Mr RAMSEY (Grey—Opposition Whip) (21:31): This is a very important issue for my electorate. Let me say from the outset how disappointed I am that I only have five minutes to speak about a matter that is so important. The rush to get this legislation through the House for a measure that doesn’t occur until the middle of next year is beyond me.
I come from a little town called Kimba. It’s halfway across Australia if you’re driving from Sydney to Perth. According to the last census we have a population of 1,037 in the entire council area. We have 46 children in the age group from zero to four. That’s not the kind of number that is going to entice a private investor to set up day care, child care, in a town like Kimba. The people of Kimba, the people I represent, may well welcome the changes that the government has brought forward, which is eventually higher wages, we presume, throughout the childcare sector, and of course a higher level of support for people who have their children in child care. But in my town the only way they could participate in that fabulous new policy is to pay more tax for a service that they can’t access. I reckon that’s pretty unfair.
In fact, I have four communities in my electorate that I am dealing with at the moment that are very keen to establish childcare centres: Wilmington, Crystal Brook, Orroroo, Port Broughton—all towns the size of Kimba, or maybe double the size of Kimba, with exactly the same problem. They are towns where women or families—in this case normally the women—who have jobs are driving as far as 50 or even 80 kilometres to drop their children off to day care. They drive back, do their day’s work, drive back to pick the children up and then return home. They are pretty keen, but they are in the workforce and contributing to Australia’s economic outcomes. Another woman that I know drives is basically doing the same thing from another centre, and runs the risk on the road of whatever that might lead to.
I met with the Wilmington childcare working group recently. That group of young women are philosophical that they probably won’t see child care in their town in the time that their children need it, but they are sufficiently committed to the community to say ‘This is what we need and we will keep working for it.’
What I am really so disappointed about in this budget is that the coalition had a fund of $19.7 million in its March budget, for capital works to help establish childcare centres in communities like my home town, like Wilmington, like Crystal Brook, and it’s missing from yesterday’s budget. It’s no longer there. This is the point that my colleagues have been making: there is more money—$4½ billion—for child care, for subsidy, for wages, but there isn’t a single extra place in Australia. I am indebted to the Mitchell institute for their survey on the ‘childcare deserts’ of Australia. They tell us that a third of Australians live in childcare deserts. Sadly, around 50 per cent of my electorate live in a childcare desert, and there is no recognition of this fact in the budget announcements that were made in this place only last night. I find that pretty infuriating. I’m so disappointed. I don’t pretend that the $19.7 million that was put up in March was going to fix all the problems and that we were going to have childcare centres all around my electorate, but at least it was an admission that there was a problem, and there was an effort to do something about it.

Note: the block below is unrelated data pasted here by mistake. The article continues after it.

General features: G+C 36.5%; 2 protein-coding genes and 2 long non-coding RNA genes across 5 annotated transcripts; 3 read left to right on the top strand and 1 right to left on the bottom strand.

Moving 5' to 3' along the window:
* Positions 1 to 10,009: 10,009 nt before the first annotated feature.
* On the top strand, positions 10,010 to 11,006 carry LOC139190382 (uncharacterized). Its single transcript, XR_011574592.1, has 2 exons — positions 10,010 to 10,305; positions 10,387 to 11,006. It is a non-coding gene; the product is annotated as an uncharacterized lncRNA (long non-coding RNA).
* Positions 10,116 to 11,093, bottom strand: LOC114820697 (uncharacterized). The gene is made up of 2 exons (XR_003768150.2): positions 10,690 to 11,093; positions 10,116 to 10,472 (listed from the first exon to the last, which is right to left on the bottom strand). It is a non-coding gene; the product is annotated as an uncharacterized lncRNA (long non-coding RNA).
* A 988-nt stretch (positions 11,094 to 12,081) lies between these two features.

In South Australia there are a number of rural centres—towns like Kimba, like Wilmington—that have a model called Rural Care. It is run by the South Australian Department for Education. I think there are 18 across South Australia, and 16 of them are in my electorate. Sadly the education department is absolutely opposed to extending this model throughout the regions. I think that it’s the only possible model to go forward. We need the federal government to reach out to the state government and say, ‘We’ll throw a few coffee beans in the jar, but we need to progress this model so we can address this chronic shortfall that exists in rural and regional Australia.’ In towns that I represent, people are paying their taxes to produce those higher wages for people and to subsidise people on far greater incomes than themselves. They’re paying the taxes but can’t access the service. It is a matter of complete inequity. This government should do something about it. (Time expired)